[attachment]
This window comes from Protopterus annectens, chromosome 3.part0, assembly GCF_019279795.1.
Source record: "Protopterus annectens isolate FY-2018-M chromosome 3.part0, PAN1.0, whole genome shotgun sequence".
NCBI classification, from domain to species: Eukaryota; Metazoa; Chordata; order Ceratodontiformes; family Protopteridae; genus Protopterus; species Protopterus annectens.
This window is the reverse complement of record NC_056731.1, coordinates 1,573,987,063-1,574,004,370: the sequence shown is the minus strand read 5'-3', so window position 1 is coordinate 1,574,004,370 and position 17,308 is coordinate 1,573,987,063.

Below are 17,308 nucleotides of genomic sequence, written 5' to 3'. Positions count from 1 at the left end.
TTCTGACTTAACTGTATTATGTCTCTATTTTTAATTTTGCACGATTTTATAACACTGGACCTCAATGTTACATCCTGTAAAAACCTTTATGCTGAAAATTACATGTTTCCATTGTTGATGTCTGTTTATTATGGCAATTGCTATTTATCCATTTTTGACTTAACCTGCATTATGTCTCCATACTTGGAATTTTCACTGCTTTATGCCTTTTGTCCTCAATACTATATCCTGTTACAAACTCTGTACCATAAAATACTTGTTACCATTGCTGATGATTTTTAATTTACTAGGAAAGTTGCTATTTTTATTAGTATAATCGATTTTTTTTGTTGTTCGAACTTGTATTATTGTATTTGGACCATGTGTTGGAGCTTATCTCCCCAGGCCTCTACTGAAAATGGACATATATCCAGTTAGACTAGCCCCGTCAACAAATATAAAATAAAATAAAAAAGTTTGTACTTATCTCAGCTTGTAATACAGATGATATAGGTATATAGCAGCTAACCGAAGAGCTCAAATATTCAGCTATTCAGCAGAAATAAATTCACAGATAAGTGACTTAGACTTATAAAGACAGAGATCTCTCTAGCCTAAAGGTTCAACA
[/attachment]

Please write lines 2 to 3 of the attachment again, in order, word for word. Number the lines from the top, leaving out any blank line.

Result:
Source record: "Protopterus annectens isolate FY-2018-M chromosome 3.part0, PAN1.0, whole genome shotgun sequence".
NCBI classification, from domain to species: Eukaryota; Metazoa; Chordata; order Ceratodontiformes; family Protopteridae; genus Protopterus; species Protopterus annectens.